Natalie Pithers: Tracing your family tree is time-consuming and there’s so much to learn. Even experts continue to learn all the time. It’s not all fun either. Much as I love it, there is also a lot of data entry. Recording sources, proof statements, workings, research logs, etc.
If you are interested in discovering your ancestors, don’t wait until you ‘have the time’. Life’s too short and you never know what’s going to happen. If you don’t have time, hire a professional.
There’s also so much more that can be discovered in local archives. If you’ve done some online research consider hiring a professional that can visit the archives that are too far away from home.
10. What’s been your best genealogy discovery so far?
Melissa Barker: My best genealogy discovery so far is my 8th great grandfather provided wheat to George Washington’s army during the Revolutionary War.
Paul Chiddicks: This is a very personal and emotional story that I have shared here.
Kenneth R Marks: The discovery of a family still living in Germany that I communicate with regularly, and other “cousins” that I have met. Also, the discovery that several of my ancestors were murdered in the Holocaust.
Natalie Pithers: My Nan claimed that we had French ‘blue blood’. I discovered that my 4 x Great-Grandfather was the illegitimate son of a Reverend. That Reverend was the son of a Baron, and that family line was of French descent. With some suggestions, they may be descended from the Plantagenet line. Richard III was my favourite Shakespeare play so I was very pleased with this discovery.
Helen Tovey: My best discovery so far has been recently finding a living relative at RootsTech. I always love making connections online via my online trees, but it’s so much more special to meet them in person. I don’t have a single discovery in my research that stands out, but I do really enjoy digging deeper into my ancestors’ lives and making sense of them – understanding why they might have made the decisions they did, the difficulties they had to face, and what it was that made them who they are.
11. What’s your source of inspiration?
Melissa Barker: My source of inspiration is my ancestors. Knowing each one of them has a story to tell inspires me to keep digging.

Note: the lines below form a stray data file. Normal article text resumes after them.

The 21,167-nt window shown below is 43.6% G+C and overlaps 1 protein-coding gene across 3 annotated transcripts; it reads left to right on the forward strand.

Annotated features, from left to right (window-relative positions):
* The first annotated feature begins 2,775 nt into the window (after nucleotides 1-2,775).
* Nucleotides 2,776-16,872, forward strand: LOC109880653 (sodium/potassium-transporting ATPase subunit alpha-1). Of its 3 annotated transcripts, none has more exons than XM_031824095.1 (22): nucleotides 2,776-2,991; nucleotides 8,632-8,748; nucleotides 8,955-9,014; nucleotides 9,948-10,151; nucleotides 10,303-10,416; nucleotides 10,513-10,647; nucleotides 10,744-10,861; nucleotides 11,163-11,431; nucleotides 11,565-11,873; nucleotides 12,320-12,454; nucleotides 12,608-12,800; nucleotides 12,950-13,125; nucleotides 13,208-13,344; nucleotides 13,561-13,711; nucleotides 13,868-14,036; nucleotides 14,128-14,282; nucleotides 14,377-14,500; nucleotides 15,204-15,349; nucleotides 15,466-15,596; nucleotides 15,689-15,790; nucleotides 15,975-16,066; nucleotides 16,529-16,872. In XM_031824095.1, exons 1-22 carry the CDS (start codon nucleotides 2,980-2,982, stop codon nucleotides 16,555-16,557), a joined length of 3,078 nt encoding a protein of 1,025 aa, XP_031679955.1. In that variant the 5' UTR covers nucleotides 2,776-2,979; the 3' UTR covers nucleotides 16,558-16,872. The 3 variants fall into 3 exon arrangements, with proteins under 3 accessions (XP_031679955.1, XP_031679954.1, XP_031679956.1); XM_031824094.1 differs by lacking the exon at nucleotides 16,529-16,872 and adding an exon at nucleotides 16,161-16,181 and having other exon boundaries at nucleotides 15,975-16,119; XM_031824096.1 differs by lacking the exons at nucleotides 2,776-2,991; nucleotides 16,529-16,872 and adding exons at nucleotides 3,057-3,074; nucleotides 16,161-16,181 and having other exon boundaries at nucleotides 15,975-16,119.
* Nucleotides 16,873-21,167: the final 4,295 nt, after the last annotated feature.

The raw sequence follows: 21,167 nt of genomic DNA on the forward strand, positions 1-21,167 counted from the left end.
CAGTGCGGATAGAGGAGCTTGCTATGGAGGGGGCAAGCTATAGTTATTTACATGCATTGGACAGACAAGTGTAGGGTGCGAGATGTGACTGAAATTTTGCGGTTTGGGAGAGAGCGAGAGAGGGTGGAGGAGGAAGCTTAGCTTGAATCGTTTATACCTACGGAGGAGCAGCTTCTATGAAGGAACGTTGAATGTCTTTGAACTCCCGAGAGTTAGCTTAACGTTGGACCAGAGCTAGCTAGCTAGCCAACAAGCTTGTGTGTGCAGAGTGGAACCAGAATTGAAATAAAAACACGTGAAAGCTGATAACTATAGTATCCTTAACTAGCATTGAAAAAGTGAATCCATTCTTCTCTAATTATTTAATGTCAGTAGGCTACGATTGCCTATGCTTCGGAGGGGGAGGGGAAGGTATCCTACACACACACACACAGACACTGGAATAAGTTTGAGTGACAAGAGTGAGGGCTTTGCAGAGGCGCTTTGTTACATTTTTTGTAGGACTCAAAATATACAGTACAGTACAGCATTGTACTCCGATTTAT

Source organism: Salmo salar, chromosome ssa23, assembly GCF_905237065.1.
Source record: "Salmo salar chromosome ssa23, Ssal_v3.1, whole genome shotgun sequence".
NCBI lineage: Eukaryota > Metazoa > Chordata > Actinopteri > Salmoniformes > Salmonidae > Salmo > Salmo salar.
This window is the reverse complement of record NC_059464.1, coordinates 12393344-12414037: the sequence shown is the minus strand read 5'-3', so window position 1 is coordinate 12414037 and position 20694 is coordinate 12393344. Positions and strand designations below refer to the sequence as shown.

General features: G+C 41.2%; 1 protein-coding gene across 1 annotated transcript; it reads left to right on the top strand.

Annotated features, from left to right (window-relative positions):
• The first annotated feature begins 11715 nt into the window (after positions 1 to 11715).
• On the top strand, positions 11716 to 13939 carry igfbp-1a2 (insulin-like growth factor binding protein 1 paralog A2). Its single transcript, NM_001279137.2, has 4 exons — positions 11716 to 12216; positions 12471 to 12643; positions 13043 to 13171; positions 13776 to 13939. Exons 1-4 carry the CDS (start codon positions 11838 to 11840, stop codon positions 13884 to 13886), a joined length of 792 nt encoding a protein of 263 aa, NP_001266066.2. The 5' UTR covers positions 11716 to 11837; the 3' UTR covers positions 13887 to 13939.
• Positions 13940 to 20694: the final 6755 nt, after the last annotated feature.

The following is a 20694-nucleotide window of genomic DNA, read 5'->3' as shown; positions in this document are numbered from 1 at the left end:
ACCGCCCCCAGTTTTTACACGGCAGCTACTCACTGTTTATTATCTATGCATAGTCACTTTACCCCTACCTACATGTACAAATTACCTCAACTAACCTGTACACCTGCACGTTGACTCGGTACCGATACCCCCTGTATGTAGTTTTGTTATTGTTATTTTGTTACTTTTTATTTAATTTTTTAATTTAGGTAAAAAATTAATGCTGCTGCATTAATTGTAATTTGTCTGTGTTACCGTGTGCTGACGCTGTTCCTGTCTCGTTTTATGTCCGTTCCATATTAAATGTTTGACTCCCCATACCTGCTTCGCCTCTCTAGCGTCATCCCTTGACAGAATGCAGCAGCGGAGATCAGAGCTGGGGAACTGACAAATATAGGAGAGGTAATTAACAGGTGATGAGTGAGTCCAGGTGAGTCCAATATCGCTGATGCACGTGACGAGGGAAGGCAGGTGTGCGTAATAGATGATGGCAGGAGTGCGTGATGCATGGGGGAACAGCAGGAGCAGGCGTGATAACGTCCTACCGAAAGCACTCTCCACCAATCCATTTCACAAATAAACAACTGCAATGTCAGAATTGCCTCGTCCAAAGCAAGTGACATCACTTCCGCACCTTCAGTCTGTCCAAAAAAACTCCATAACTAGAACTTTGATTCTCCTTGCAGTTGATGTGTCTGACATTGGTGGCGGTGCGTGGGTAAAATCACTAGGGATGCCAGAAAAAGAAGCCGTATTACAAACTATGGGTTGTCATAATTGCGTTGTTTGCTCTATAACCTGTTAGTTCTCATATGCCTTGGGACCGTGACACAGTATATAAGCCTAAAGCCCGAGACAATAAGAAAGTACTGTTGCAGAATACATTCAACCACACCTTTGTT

Paul Chiddicks: Fellow Genealogists inspire me every single day, with their individual stories and their generosity and kindness in helping others
Kenneth R Marks: Just the motivation to complete as best as possible my ancestors’ life stories
Natalie Pithers: Everything I do, I wonder – how was this done in the past? What did it feel like? What did my ancestors think about it? Even simple things like making breakfast. I’ll wonder, what did they eat? That curiosity seems to be insatiable and drives me forward to discover as much as I can about our ancestors.
Helen Tovey: The thought of leaving my kids a rich and inspiring record of their ancestors, that helps me to keep organized, and try to gather as many photos and memories as possible. I also love online learning resources – from the digitized records to podcasts and webinars.
12. What advice would you give someone who wants to start their family history research and what tools would you suggest they use?
Melissa Barker: My advice to anyone starting their family history research is to start with yourself. Tell your story first and then move to your parents, grandparents, etc. The tools I would suggest that new genealogists use are a good computer genealogy database to keep up with all the information you gather, take good notes and use those archives records that are not online.
Paul Chiddicks: Ask questions of your elderly Ancestors before it’s too late. I use Family Tree Maker, but whatever you choose treat yourself to some software. Consider taking a DNA test.
Kenneth R Marks: Don’t get hung up on dates as the be-all, end-all to research. Verify that you have the correct individuals in your tree but use newspaper research to discover the stories of your ancestors’ lives.
Natalie Pithers: I’d suggest they ask their family for as much information as possible. That they get a really good ‘how to’ book or do a course. And that they use an offline tree provider, like RootsMagic or Legacy rather than just building on Ancestry. Avoid the hint system until you are confident you are building up your own chain of evidence. Secondly, don’t rely on just one website.
13. Where do you recommend people who are new to genealogy start out? What do you consider “Step 1” in family history research?
Paul Chiddicks: Join a local family history society in the area that your family lived. Also, join as many family history online forums as you can both these are packed full of all sorts of experience and expertise to guide you through the early stages of your research. Most important of all, have fun!!
Kenneth R Marks: Interview your oldest relatives.
Natalie Pithers: Start by ordering the birth and marriage certificates of your oldest known relatives. Then use FreeCEN and FamilySearch to begin looking at census documents. Learn to cross-reference the details between Births, Marriages, Deaths and Census before branching out into more records.
Helen Tovey: This advice is never going to go out of date – do start with yourself, then your parents, and grandparents, working backwards. Make the most of the opportunities to record and share family stories, photos, and memorabilia. These are the close bonds that help us to feel connected – and that feels to me like what’s at the heart of treasuring our roots.